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The keys to history

Harpsichord musician to perform at UAlbany

— Most people’s passion for music stems from performing or listening to it.

And, sure, David Schulenberg has spent countless hours playing historic keyboard instruments and listening to music of all kinds.

But early on, he was intrigued by something deeper — music as a “learned, scholarly discipline.” He was captivated by music’s role in culture, how it was woven into paintings and literature.

“I was always fascinated by music history,” he said. “What was music like before the music we hear today?”

Not every college or university gives students an opportunity to explore that. But Schulenberg’s alma mater, Harvard, did. So he scrapped his plan to study biology and became a music major. Today, the Delmar native is a professor and chair of the music department at Wagner College on Staten Island and teaches historical performance at Julliard.

He returns to the Capital District on Friday, Sept. 23, for a concert at the University at Albany. Schulenberg will present a program of Harpsichord Music of Four Centuries at 8 p.m. at the Performing Arts Center on the uptown campus.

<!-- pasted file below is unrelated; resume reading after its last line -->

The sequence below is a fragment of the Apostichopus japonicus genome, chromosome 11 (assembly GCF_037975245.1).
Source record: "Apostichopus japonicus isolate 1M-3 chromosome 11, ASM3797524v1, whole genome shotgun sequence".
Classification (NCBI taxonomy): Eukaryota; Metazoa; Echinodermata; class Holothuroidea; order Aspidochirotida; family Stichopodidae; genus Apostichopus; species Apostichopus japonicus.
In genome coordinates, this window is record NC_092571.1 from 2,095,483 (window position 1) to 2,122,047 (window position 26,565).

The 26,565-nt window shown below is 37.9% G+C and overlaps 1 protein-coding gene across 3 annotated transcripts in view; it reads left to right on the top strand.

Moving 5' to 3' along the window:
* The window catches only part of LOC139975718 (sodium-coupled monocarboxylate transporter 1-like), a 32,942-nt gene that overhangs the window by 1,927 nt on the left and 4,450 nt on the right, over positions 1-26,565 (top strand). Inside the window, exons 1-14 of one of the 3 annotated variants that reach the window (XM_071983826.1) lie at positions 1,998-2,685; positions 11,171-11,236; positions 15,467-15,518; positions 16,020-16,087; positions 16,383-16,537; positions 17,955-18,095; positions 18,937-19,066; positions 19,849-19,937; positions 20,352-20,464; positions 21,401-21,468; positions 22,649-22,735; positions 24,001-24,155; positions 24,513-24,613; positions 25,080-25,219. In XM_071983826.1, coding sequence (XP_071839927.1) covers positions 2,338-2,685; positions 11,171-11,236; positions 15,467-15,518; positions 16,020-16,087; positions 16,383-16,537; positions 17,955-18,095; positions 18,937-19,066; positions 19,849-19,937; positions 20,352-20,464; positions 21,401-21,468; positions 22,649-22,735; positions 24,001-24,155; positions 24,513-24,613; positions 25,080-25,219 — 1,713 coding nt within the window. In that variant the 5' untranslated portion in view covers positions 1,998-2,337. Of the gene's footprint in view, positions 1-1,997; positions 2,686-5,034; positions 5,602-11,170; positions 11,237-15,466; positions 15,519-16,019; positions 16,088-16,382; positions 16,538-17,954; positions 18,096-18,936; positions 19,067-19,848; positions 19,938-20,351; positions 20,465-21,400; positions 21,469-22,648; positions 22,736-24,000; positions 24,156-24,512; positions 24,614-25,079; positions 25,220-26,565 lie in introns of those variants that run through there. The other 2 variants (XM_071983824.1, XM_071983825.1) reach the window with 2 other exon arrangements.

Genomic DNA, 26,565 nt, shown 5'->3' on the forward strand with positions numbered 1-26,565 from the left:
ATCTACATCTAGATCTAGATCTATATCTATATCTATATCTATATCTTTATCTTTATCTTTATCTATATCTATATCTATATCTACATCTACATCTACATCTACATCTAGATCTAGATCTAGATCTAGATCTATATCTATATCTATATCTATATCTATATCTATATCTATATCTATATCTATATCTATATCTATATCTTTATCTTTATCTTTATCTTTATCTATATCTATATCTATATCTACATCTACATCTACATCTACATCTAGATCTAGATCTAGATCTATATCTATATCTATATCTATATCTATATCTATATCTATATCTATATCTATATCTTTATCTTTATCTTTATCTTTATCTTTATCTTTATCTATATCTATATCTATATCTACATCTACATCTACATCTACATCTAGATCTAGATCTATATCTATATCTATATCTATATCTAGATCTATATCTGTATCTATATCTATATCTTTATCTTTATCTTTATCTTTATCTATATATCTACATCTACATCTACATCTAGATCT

Given his ties to the area – he still has family who lives here – Schulenberg had always wanted to do a recital in Albany. The field of music research is a relatively small one, he said, and he was fortunate to meet Albin J. Zak, the chair of UAlbany’s music department, at a conference. They talked, and Zak made the arrangements for Schulenberg to perform.

He noted with a laugh that he and Zak study very different fields within music history. While Schulenberg’s specialty is early music, Zak’s is popular music, particularly rock and roll. He’ll give the inaugural lecture at the Rock and Roll Hall of Fame’s new lecture series on Wednesday, Oct. 5.

The harpsichord, a keyboard instrument that gained popularity in Europe in the 1500s and is often considered a forerunner to the piano, isn’t as far off the beaten path as it might seem at first glance, though, Schulenberg said.

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